Financial markets did not deliver much to investors in January, with the global equity market trading choppy and ultimately flat while the U.S. bond market trended slightly down during the month. For investors holding well-diversified portfolios, there were a few bright spots. While the broad U.S. and developed foreign equity markets went nowhere, domestic small-cap companies continued their run of outsized returns by advancing 5.0%, and emerging-market stocks posted gains of 3.1%. One particularly strong month does not confirm a trend, but we have noticed certain equities continuing to make up ground on large-cap U.S. stocks. When looking back over the previous three months, domestic and international small-cap stocks, emerging-market stocks, and even large-cap international stocks have performed well on a relative basis. This recent shift serves as a useful reminder of the importance of diversification.
The performance of the U.S. bond market has shifted as well. One of the highest performing types of bonds has been long-maturity Treasurys. Last year, these Treasurys benefited most from the fall in yields. However, over the past three months long-maturity Treasurys have lost nearly 3.6% as interest rates rose modestly. In contrast, the overall U.S. bond market is down about 1% this year, while inflation-protected securities, short and intermediate-term municipal bonds, and mortgage-backed securities have all increased in value.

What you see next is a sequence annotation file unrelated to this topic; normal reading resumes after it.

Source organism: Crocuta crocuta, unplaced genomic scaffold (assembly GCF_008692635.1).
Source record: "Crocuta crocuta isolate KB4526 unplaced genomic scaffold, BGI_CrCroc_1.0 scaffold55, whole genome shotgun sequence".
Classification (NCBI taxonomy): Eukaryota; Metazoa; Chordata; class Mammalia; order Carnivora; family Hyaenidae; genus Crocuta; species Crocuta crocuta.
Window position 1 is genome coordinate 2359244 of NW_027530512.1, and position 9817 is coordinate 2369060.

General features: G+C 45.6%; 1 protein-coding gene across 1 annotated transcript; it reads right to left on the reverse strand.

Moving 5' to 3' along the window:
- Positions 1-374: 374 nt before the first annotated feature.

The fact that there have been no dramatic movements in the broad stock or bond markets last month does not necessarily mean that volatility is behind us. As the world transitions to a post-COVID environment, we will have various obstacles to navigate. Fiscal stimulus, business closures, and central bank policies have led us to an unusual mix of low interest rates, higher debt levels, and high valuations. For both investors and policymakers, navigating these hurdles carefully over the coming years will be paramount.
From a healthcare standpoint, we have seen several reassuring developments. Johnson & Johnson and Novavax released promising clinical trial data for two new vaccine candidates near the end of January. And while the rollout of the U.S. vaccination program has been slow, it appears that some of the distribution challenges are being met. If the two new vaccine candidates receive regulatory approval, these challenges will be even easier to meet. Together these two companies plan to supply enough doses for 155 million Americans before July, and Novavax claims to have a global supply network capable of producing two billion doses this year. This is certainly welcome news, both from a market and global health perspective.
We wish you a healthy and safe winter, and look forward to providing guidance as we move throughout the year. If there is anything we can help you with, please reach out. We are here for you.